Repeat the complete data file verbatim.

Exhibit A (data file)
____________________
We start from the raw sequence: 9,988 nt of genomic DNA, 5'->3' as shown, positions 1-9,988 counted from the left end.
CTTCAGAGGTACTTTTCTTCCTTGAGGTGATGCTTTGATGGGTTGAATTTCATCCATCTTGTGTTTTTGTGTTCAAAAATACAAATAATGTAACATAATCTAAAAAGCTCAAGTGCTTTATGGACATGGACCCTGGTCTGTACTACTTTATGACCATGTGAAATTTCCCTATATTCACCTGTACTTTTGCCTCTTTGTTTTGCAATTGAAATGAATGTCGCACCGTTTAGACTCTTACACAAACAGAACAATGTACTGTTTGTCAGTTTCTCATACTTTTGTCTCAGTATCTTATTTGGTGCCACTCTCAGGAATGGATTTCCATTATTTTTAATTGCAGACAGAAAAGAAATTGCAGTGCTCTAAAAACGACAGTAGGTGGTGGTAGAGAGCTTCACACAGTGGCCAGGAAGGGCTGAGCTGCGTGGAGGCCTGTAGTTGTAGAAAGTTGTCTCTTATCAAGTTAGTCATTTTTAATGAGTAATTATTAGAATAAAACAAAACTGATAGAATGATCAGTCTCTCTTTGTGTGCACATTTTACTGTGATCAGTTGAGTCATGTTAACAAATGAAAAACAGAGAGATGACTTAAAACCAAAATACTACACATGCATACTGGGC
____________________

We start from the raw sequence: 9,988 nt of genomic DNA, 5'->3' as shown, positions 1-9,988 counted from the left end.
CTTCAGAGGTACTTTTCTTCCTTGAGGTGATGCTTTGATGGGTTGAATTTCATCCATCTTGTGTTTTTGTGTTCAAAAATACAAATAATGTAACATAATCTAAAAAGCTCAAGTGCTTTATGGACATGGACCCTGGTCTGTACTACTTTATGACCATGTGAAATTTCCCTATATTCACCTGTACTTTTGCCTCTTTGTTTTGCAATTGAAATGAATGTCGCACCGTTTAGACTCTTACACAAACAGAACAATGTACTGTTTGTCAGTTTCTCATACTTTTGTCTCAGTATCTTATTTGGTGCCACTCTCAGGAATGGATTTCCATTATTTTTAATTGCAGACAGAAAAGAAATTGCAGTGCTCTAAAAACGACAGTAGGTGGTGGTAGAGAGCTTCACACAGTGGCCAGGAAGGGCTGAGCTGCGTGGAGGCCTGTAGTTGTAGAAAGTTGTCTCTTATCAAGTTAGTCATTTTTAATGAGTAATTATTAGAATAAAACAAAACTGATAGAATGATCAGTCTCTCTTTGTGTGCACATTTTACTGTGATCAGTTGAGTCATGTTAACAAATGAAAAACAGAGAGATGACTTAAAACCAAAATACTACACATGCATACTGGGC